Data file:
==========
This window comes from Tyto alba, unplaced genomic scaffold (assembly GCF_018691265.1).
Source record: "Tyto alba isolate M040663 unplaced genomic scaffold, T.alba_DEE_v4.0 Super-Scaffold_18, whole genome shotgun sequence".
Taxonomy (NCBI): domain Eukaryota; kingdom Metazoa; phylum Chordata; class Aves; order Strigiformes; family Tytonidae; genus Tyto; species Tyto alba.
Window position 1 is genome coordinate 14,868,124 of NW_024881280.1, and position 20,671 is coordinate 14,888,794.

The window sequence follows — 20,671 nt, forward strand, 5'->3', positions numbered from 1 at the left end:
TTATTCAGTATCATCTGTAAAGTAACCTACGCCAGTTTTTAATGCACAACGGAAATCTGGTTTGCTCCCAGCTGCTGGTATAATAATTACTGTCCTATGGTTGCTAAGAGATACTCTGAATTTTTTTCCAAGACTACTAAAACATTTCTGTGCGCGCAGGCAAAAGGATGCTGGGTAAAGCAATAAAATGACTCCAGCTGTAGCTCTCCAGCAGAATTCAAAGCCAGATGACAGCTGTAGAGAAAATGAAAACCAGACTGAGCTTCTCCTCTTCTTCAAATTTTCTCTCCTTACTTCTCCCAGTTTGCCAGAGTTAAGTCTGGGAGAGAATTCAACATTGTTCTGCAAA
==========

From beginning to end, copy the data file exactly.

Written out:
This window comes from Tyto alba, unplaced genomic scaffold (assembly GCF_018691265.1).
Source record: "Tyto alba isolate M040663 unplaced genomic scaffold, T.alba_DEE_v4.0 Super-Scaffold_18, whole genome shotgun sequence".
Taxonomy (NCBI): domain Eukaryota; kingdom Metazoa; phylum Chordata; class Aves; order Strigiformes; family Tytonidae; genus Tyto; species Tyto alba.
Window position 1 is genome coordinate 14,868,124 of NW_024881280.1, and position 20,671 is coordinate 14,888,794.

The window sequence follows — 20,671 nt, forward strand, 5'->3', positions numbered from 1 at the left end:
TTATTCAGTATCATCTGTAAAGTAACCTACGCCAGTTTTTAATGCACAACGGAAATCTGGTTTGCTCCCAGCTGCTGGTATAATAATTACTGTCCTATGGTTGCTAAGAGATACTCTGAATTTTTTTCCAAGACTACTAAAACATTTCTGTGCGCGCAGGCAAAAGGATGCTGGGTAAAGCAATAAAATGACTCCAGCTGTAGCTCTCCAGCAGAATTCAAAGCCAGATGACAGCTGTAGAGAAAATGAAAACCAGACTGAGCTTCTCCTCTTCTTCAAATTTTCTCTCCTTACTTCTCCCAGTTTGCCAGAGTTAAGTCTGGGAGAGAATTCAACATTGTTCTGCAAA